Politics & Government

Political Notebook: More than one leader in WR, council says

Apparently, the mayor isn’t the only one calling the shots in Warner Robins.

Or, at least, that’s what several City Council members may be saying.

Before the council moved to eliminate Perkins Field and the old FoodMax locations as possible sites for the city’s new police complex, Councilman Paul Shealy pitched to the group a suggestion of building on Prince Street.

It’s not a new idea, since a consulting firm made that suggestion about three years ago, but Shealy said the building could be built in two phases.

The first phase would use the $5 million the city has available for the project and would ready about 25,000 square feet of the building’s total 46,000 square feet space for use.

Councilman Daron Lee didn’t understand how the change of heart came about. Or he felt someone else was running the show.

“Now we do have an option besides Perkins Field,” Shealy said.

“So we didn’t have this option before?” Lee asked.

“Because of what I was following in government law,” Shealy began.

“Because of what you were following,” Lee continued, “or who you were following?”

Several minutes later, it was Councilman Mike Daley flipping through a white binder reading from the city’s comprehensive plan and mentioning wording in a not-yet-approved downtown redevelopment plan calling for the police department to be built along Watson Boulevard from Davis Drive to Robins Air Force Base, making that area a “hub of government and cultural activity.”

He then called on Warner Robins Redevelopment Agency head Gary Lee to better detail the plans.Again, Lee shot to action.

“You got somebody to gather some information for you,” he spouted after Daley finished talking.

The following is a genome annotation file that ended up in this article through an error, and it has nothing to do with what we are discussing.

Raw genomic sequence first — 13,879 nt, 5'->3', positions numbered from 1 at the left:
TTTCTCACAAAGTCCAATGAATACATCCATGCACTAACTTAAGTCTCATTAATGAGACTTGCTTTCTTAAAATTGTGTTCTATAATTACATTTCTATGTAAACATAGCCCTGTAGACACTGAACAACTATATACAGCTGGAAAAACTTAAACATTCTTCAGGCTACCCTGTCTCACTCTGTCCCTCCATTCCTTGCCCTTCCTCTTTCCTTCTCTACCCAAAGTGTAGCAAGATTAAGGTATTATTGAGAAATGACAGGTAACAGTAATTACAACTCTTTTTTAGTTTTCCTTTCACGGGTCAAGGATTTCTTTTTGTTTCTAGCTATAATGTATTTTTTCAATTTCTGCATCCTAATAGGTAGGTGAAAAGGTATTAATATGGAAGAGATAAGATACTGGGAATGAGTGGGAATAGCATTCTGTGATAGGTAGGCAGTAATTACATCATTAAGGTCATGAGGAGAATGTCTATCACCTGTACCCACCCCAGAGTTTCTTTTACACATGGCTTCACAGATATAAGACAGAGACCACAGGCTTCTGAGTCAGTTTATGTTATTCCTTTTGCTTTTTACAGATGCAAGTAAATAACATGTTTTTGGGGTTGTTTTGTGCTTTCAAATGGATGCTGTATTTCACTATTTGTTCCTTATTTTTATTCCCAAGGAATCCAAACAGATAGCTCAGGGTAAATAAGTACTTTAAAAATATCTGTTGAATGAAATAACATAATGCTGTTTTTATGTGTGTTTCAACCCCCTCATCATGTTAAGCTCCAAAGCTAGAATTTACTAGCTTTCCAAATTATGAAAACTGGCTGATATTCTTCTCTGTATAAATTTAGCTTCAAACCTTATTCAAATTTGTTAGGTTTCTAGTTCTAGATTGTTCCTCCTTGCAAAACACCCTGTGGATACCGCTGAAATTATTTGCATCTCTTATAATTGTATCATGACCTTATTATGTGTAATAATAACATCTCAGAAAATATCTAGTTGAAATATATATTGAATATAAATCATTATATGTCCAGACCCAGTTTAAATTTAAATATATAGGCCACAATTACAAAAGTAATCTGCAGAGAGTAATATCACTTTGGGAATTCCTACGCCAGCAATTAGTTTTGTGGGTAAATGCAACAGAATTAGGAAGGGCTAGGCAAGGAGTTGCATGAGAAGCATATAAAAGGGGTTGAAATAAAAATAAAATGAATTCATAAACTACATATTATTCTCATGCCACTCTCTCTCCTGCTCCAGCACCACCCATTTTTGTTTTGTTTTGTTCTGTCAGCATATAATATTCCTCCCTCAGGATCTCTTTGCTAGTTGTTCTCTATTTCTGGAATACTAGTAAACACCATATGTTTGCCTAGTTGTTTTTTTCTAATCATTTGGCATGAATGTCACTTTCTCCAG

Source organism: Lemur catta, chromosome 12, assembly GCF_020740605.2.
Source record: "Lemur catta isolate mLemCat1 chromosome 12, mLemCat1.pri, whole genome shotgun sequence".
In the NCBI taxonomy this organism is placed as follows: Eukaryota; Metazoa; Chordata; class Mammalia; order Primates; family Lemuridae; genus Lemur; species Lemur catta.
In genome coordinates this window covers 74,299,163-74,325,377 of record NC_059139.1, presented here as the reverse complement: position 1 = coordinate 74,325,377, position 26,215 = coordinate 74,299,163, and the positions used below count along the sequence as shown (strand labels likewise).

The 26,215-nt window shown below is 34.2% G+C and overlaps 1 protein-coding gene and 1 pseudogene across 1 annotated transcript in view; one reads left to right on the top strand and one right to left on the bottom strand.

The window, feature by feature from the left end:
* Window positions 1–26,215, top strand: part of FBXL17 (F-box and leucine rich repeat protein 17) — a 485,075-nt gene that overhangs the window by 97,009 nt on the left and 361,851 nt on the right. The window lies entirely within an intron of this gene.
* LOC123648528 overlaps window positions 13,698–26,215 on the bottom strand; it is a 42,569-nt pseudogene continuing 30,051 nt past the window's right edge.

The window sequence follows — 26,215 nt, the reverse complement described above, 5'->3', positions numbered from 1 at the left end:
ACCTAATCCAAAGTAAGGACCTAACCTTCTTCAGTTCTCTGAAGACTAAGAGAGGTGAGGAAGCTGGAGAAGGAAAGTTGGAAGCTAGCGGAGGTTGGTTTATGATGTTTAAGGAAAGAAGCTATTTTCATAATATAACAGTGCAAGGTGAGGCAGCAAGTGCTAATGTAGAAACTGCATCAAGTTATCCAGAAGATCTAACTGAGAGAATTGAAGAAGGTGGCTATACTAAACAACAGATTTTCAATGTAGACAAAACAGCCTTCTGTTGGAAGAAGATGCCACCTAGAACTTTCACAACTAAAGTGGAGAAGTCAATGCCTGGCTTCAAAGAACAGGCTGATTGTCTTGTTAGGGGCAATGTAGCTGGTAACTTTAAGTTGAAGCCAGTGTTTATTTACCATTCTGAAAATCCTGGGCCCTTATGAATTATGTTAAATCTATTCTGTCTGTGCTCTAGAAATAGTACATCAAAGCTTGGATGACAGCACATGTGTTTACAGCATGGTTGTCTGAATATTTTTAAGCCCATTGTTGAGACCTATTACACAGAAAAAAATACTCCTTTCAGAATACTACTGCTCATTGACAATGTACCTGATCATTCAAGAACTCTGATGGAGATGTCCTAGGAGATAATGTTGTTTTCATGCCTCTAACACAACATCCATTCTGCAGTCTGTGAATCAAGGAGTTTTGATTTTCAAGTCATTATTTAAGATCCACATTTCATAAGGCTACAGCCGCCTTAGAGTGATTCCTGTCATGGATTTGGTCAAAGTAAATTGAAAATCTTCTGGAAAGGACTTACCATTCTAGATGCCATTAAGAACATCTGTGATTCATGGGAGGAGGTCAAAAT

Councilman John Williams, upset with the 4-2 vote against the FoodMax in which Councilman Thomas Simms Jr., who’d proposed the idea of renovating the old grocery store, voted against it, shared his disappointment in the council meeting.

He took it a step further when he detailed in a letter to another local newspaper his work over the past month to get the particulars handled for the project.

With it was a drawing he’d done, depicting Simms as a puppet. Someone got to Simms, Williams said, to get him to change his mind.

Political success not marital bliss

Monroe County’s Democrats decided to let the office of Probate Court Judge Karen Pitman run the qualifying process for them.

The leader of the local Republicans, Kim Stokes, thought he’d do it himself. Then he scheduled an out-of-town business trip. Then another. That left most of the work in the hands of his wife, Telsa.

Telsa Stokes qualified six political candidates. Kim Stokes, none. She expects a substantial shopping trip. We say she has more than earned it.

Staton movin’ on up

State Sen. Cecil Staton, R-Macon, is moving up in the Georgia Senate, winning a prized position in the chamber’s Republican caucus Thursday.

The majority caucus elected Staton as its new vice chairman as the 2010 legislative session came to a close. It’s kind of a back-up administrative position for Senate Republicans. They named state Sen. Bill Cowsert, R-Athens, as chairman.

State Sen. Greg Goggans, R-Douglas, is the new secretary/treasurer and state Sen. John Wiles, R-Kennesaw, is the new whip. Wiles replaces state Sen. Mitch Seabaugh, R-Sharpsburg, who broke with his party’s leadership over a tax vote earlier this year.

Though every senator’s vote is his or her own, the caucus and its leadership hold a lot of sway over members, pushing them one way or another on major votes. As vice chairman, Staton will help develop the caucus agenda.

Taxing responsibilities

Bibb County taxpayers are getting their final tax bills, along with four pages of letters that seem to say, “I didn’t do it.” The bills address shortfalls from last fall’s temporary billing as well as two tax increases.Bibb County Tax Commissioner Tommy Tedders notes he has “no control over the re-evaluation process or setting the millage rate.”

Macon Mayor Robert Reichert blames a tax increase on falling revenues, double taxation and higher health-care and fuel costs. The Bibb County Board of Education blames deeper state cuts for a 1-mill increase.

The Bibb County Commission notes it didn’t go up on taxes and kept a 2-mill tax refund of sales taxes in place. Commissioners expect to go up that 2 mills in the coming months, which constituents probably will see as a tax increase, rather than the end of a temporary decrease.

Telegraph staff writers Marlon A. Walker, Travis Fain and Mike Stucka contributed to this report.

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